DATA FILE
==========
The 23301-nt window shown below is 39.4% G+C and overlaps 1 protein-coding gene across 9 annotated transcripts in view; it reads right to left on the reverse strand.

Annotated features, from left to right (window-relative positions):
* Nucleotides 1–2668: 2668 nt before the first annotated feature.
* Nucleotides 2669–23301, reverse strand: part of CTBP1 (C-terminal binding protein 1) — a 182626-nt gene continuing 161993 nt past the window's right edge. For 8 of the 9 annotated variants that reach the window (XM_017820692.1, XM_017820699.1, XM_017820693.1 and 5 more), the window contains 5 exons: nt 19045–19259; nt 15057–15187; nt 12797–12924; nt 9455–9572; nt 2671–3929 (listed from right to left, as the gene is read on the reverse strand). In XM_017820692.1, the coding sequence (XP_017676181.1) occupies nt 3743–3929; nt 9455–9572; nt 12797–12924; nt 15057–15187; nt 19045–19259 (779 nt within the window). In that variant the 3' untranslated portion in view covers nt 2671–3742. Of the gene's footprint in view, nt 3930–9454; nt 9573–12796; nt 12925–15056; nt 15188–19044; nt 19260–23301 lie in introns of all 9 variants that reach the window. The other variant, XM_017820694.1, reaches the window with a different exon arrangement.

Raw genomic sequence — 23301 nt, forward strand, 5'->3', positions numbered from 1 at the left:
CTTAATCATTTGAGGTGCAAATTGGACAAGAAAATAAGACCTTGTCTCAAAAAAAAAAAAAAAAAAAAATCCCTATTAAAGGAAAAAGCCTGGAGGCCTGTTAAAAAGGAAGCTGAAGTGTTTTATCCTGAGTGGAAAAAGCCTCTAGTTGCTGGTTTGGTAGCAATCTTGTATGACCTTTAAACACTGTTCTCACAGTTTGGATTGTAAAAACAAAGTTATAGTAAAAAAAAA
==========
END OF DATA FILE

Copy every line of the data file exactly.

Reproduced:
The 23301-nt window shown below is 39.4% G+C and overlaps 1 protein-coding gene across 9 annotated transcripts in view; it reads right to left on the reverse strand.

Annotated features, from left to right (window-relative positions):
* Nucleotides 1–2668: 2668 nt before the first annotated feature.
* Nucleotides 2669–23301, reverse strand: part of CTBP1 (C-terminal binding protein 1) — a 182626-nt gene continuing 161993 nt past the window's right edge. For 8 of the 9 annotated variants that reach the window (XM_017820692.1, XM_017820699.1, XM_017820693.1 and 5 more), the window contains 5 exons: nt 19045–19259; nt 15057–15187; nt 12797–12924; nt 9455–9572; nt 2671–3929 (listed from right to left, as the gene is read on the reverse strand). In XM_017820692.1, the coding sequence (XP_017676181.1) occupies nt 3743–3929; nt 9455–9572; nt 12797–12924; nt 15057–15187; nt 19045–19259 (779 nt within the window). In that variant the 3' untranslated portion in view covers nt 2671–3742. Of the gene's footprint in view, nt 3930–9454; nt 9573–12796; nt 12925–15056; nt 15188–19044; nt 19260–23301 lie in introns of all 9 variants that reach the window. The other variant, XM_017820694.1, reaches the window with a different exon arrangement.

Raw genomic sequence — 23301 nt, forward strand, 5'->3', positions numbered from 1 at the left:
CTTAATCATTTGAGGTGCAAATTGGACAAGAAAATAAGACCTTGTCTCAAAAAAAAAAAAAAAAAAAAATCCCTATTAAAGGAAAAAGCCTGGAGGCCTGTTAAAAAGGAAGCTGAAGTGTTTTATCCTGAGTGGAAAAAGCCTCTAGTTGCTGGTTTGGTAGCAATCTTGTATGACCTTTAAACACTGTTCTCACAGTTTGGATTGTAAAAACAAAGTTATAGTAAAAAAAAA